A native of Florida, Stan Gregory is heir to the modernist conventions of geometric abstraction, but his work also resonates with lines reminiscent of the Renaissance and Islamic and Japanese calligraphic traditions. The dynamic, energized lines he creates straddle the language of Pollock, graffiti, and Eastern art in one sweeping statement. Gregory sets his framework of curvilinear bands of varying thickness against vivid, minimal backgrounds. He constructs his canvases in a painstaking manner, layer by layer, in a process that creates fresco-like surfaces. Gregory's paintings allude to the early machine paintings of Francis Picabia and the graphic style and cartoon-like forms of Saul Steinberg.

Gregory starts with ready-made images—reproductions of photographs found in either magazines or newspapers—when he begins a painting, and then he obliterates the imagery. In a deliberate manner, Gregory transforms the images into linear webs and abstract structures that describe what he calls "a topography of relationships, which map the interaction of form." By regulating the interaction between the varying elements and the processes he employs, Gregory's paintings correspond to form on a universal level. They become subconsciously symbolic of secular mandalas—symbols of the universe.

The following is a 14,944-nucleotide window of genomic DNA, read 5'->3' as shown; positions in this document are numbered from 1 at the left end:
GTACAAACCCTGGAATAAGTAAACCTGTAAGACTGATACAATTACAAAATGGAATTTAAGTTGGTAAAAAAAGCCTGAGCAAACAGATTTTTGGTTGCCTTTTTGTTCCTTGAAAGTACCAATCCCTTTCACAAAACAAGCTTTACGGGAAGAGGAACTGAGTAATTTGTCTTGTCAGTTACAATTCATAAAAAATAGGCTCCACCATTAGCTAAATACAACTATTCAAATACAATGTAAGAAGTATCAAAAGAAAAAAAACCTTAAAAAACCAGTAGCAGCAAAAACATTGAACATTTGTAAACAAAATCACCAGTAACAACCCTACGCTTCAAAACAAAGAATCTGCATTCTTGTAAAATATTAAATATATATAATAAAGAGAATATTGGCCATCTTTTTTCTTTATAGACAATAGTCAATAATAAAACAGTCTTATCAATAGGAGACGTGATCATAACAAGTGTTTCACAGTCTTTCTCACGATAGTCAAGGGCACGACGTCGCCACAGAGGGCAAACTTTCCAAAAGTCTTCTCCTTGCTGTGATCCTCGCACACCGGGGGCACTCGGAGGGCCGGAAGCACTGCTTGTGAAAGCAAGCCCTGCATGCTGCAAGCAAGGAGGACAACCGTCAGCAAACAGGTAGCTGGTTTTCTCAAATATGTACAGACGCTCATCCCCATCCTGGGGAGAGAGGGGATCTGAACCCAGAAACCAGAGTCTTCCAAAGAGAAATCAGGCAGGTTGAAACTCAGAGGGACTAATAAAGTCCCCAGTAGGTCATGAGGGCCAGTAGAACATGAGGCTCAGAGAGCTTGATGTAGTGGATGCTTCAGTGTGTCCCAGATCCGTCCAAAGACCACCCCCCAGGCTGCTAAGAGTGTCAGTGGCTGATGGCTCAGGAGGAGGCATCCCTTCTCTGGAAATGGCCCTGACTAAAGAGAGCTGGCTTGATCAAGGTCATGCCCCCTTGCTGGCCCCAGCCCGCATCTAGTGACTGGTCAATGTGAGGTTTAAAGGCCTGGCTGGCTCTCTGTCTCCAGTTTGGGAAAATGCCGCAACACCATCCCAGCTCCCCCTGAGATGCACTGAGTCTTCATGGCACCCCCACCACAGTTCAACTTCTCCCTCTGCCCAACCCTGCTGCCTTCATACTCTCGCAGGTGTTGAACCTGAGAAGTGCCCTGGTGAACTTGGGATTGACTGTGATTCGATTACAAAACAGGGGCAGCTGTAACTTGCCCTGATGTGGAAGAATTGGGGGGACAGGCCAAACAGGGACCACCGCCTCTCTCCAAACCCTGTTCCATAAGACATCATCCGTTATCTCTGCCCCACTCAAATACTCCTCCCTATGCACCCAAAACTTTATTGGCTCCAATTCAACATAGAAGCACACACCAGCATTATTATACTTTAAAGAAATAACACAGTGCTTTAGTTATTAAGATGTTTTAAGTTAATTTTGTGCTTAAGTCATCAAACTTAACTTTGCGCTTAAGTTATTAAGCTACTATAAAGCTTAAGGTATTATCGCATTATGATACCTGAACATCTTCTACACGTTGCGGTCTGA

Gregory's works are included in the Solomon R. Guggenheim Museum, New York and the Brooklyn Museum of Art. His work is also included in prominent public collections, including those of Chase Manhattan Bank; CIGNA Foundation, Philadelphia; and the Herbert F. Johnson Museum at Cornell University, Ithaca, New York.

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